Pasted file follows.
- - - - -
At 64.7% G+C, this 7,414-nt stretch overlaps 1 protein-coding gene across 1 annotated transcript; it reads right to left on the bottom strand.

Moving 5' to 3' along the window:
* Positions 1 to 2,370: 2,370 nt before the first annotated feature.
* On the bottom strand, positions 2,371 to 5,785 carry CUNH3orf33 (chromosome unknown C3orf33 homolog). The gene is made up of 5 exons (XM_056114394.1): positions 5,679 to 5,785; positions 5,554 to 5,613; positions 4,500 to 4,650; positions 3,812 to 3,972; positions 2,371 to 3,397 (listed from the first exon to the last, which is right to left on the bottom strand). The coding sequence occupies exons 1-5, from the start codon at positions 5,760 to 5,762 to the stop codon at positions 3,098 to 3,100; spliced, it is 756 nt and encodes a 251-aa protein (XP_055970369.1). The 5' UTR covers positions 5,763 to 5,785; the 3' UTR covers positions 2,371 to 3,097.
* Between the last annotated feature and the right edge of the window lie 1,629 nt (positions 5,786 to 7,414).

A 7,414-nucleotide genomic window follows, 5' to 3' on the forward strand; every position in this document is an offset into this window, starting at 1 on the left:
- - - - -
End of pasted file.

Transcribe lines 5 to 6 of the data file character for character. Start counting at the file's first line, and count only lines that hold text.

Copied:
* Between the last annotated feature and the right edge of the window lie 1,629 nt (positions 5,786 to 7,414).

A 7,414-nucleotide genomic window follows, 5' to 3' on the forward strand; every position in this document is an offset into this window, starting at 1 on the left: